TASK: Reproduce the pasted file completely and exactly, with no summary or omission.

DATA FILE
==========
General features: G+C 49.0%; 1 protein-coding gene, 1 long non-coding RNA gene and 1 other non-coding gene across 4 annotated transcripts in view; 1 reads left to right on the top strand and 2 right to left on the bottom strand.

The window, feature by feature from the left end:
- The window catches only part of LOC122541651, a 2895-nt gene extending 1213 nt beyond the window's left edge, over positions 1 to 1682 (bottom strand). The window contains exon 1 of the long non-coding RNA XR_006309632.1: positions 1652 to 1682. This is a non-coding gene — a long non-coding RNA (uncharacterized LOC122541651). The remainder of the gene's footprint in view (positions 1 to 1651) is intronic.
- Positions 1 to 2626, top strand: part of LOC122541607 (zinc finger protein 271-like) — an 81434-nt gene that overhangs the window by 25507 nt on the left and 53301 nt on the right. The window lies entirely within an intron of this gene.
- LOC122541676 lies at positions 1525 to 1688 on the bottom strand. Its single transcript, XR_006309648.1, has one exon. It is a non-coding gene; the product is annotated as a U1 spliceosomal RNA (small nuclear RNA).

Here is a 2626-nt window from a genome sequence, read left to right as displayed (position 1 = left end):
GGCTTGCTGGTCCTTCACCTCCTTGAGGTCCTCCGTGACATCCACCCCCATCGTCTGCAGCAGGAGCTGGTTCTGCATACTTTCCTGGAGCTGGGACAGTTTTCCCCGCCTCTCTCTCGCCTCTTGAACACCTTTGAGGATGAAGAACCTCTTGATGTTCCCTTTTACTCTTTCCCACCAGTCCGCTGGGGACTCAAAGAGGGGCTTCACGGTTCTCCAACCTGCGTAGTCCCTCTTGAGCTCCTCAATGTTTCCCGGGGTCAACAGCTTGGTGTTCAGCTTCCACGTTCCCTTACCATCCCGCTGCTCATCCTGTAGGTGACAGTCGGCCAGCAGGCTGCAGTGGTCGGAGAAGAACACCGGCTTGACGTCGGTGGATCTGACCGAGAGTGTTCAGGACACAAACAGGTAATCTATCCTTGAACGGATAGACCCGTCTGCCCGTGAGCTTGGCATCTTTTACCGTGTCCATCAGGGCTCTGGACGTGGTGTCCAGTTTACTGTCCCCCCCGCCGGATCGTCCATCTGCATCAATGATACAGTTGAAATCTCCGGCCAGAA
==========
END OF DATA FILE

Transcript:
General features: G+C 49.0%; 1 protein-coding gene, 1 long non-coding RNA gene and 1 other non-coding gene across 4 annotated transcripts in view; 1 reads left to right on the top strand and 2 right to left on the bottom strand.

The window, feature by feature from the left end:
- The window catches only part of LOC122541651, a 2895-nt gene extending 1213 nt beyond the window's left edge, over positions 1 to 1682 (bottom strand). The window contains exon 1 of the long non-coding RNA XR_006309632.1: positions 1652 to 1682. This is a non-coding gene — a long non-coding RNA (uncharacterized LOC122541651). The remainder of the gene's footprint in view (positions 1 to 1651) is intronic.
- Positions 1 to 2626, top strand: part of LOC122541607 (zinc finger protein 271-like) — an 81434-nt gene that overhangs the window by 25507 nt on the left and 53301 nt on the right. The window lies entirely within an intron of this gene.
- LOC122541676 lies at positions 1525 to 1688 on the bottom strand. Its single transcript, XR_006309648.1, has one exon. It is a non-coding gene; the product is annotated as a U1 spliceosomal RNA (small nuclear RNA).

Here is a 2626-nt window from a genome sequence, read left to right as displayed (position 1 = left end):
GGCTTGCTGGTCCTTCACCTCCTTGAGGTCCTCCGTGACATCCACCCCCATCGTCTGCAGCAGGAGCTGGTTCTGCATACTTTCCTGGAGCTGGGACAGTTTTCCCCGCCTCTCTCTCGCCTCTTGAACACCTTTGAGGATGAAGAACCTCTTGATGTTCCCTTTTACTCTTTCCCACCAGTCCGCTGGGGACTCAAAGAGGGGCTTCACGGTTCTCCAACCTGCGTAGTCCCTCTTGAGCTCCTCAATGTTTCCCGGGGTCAACAGCTTGGTGTTCAGCTTCCACGTTCCCTTACCATCCCGCTGCTCATCCTGTAGGTGACAGTCGGCCAGCAGGCTGCAGTGGTCGGAGAAGAACACCGGCTTGACGTCGGTGGATCTGACCGAGAGTGTTCAGGACACAAACAGGTAATCTATCCTTGAACGGATAGACCCGTCTGCCCGTGAGCTTGGCATCTTTTACCGTGTCCATCAGGGCTCTGGACGTGGTGTCCAGTTTACTGTCCCCCCCGCCGGATCGTCCATCTGCATCAATGATACAGTTGAAATCTCCGGCCAGAA